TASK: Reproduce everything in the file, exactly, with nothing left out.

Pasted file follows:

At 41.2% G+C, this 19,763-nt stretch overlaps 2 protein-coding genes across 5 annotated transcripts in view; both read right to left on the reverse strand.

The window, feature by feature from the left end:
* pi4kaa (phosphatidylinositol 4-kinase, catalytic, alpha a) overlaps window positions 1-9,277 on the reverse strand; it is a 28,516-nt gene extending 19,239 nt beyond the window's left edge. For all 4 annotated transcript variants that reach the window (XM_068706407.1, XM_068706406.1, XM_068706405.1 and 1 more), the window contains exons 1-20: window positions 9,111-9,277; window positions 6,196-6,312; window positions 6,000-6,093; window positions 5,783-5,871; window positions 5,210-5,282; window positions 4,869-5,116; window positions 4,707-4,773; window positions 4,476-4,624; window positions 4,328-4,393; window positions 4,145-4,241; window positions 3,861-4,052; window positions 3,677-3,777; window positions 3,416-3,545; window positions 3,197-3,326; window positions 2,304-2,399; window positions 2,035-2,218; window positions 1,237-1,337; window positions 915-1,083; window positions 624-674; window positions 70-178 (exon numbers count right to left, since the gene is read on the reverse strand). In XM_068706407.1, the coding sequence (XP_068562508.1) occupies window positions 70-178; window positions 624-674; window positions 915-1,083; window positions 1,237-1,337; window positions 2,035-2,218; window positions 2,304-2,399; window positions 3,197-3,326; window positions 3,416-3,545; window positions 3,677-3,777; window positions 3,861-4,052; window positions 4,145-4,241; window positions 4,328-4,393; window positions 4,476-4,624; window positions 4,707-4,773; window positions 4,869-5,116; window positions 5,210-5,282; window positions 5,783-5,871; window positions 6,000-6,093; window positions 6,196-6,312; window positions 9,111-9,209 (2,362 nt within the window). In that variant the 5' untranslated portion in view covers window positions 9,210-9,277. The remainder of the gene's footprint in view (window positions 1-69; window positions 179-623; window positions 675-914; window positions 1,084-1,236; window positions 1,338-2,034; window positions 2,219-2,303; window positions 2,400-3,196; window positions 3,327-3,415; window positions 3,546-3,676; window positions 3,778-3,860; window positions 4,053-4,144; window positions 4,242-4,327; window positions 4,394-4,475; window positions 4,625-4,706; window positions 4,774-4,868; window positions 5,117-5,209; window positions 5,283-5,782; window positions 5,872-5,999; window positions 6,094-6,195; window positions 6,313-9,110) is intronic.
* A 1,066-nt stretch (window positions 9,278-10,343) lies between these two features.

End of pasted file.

At 41.2% G+C, this 19,763-nt stretch overlaps 2 protein-coding genes across 5 annotated transcripts in view; both read right to left on the reverse strand.

The window, feature by feature from the left end:
* pi4kaa (phosphatidylinositol 4-kinase, catalytic, alpha a) overlaps window positions 1-9,277 on the reverse strand; it is a 28,516-nt gene extending 19,239 nt beyond the window's left edge. For all 4 annotated transcript variants that reach the window (XM_068706407.1, XM_068706406.1, XM_068706405.1 and 1 more), the window contains exons 1-20: window positions 9,111-9,277; window positions 6,196-6,312; window positions 6,000-6,093; window positions 5,783-5,871; window positions 5,210-5,282; window positions 4,869-5,116; window positions 4,707-4,773; window positions 4,476-4,624; window positions 4,328-4,393; window positions 4,145-4,241; window positions 3,861-4,052; window positions 3,677-3,777; window positions 3,416-3,545; window positions 3,197-3,326; window positions 2,304-2,399; window positions 2,035-2,218; window positions 1,237-1,337; window positions 915-1,083; window positions 624-674; window positions 70-178 (exon numbers count right to left, since the gene is read on the reverse strand). In XM_068706407.1, the coding sequence (XP_068562508.1) occupies window positions 70-178; window positions 624-674; window positions 915-1,083; window positions 1,237-1,337; window positions 2,035-2,218; window positions 2,304-2,399; window positions 3,197-3,326; window positions 3,416-3,545; window positions 3,677-3,777; window positions 3,861-4,052; window positions 4,145-4,241; window positions 4,328-4,393; window positions 4,476-4,624; window positions 4,707-4,773; window positions 4,869-5,116; window positions 5,210-5,282; window positions 5,783-5,871; window positions 6,000-6,093; window positions 6,196-6,312; window positions 9,111-9,209 (2,362 nt within the window). In that variant the 5' untranslated portion in view covers window positions 9,210-9,277. The remainder of the gene's footprint in view (window positions 1-69; window positions 179-623; window positions 675-914; window positions 1,084-1,236; window positions 1,338-2,034; window positions 2,219-2,303; window positions 2,400-3,196; window positions 3,327-3,415; window positions 3,546-3,676; window positions 3,778-3,860; window positions 4,053-4,144; window positions 4,242-4,327; window positions 4,394-4,475; window positions 4,625-4,706; window positions 4,774-4,868; window positions 5,117-5,209; window positions 5,283-5,782; window positions 5,872-5,999; window positions 6,094-6,195; window positions 6,313-9,110) is intronic.
* A 1,066-nt stretch (window positions 9,278-10,343) lies between these two features.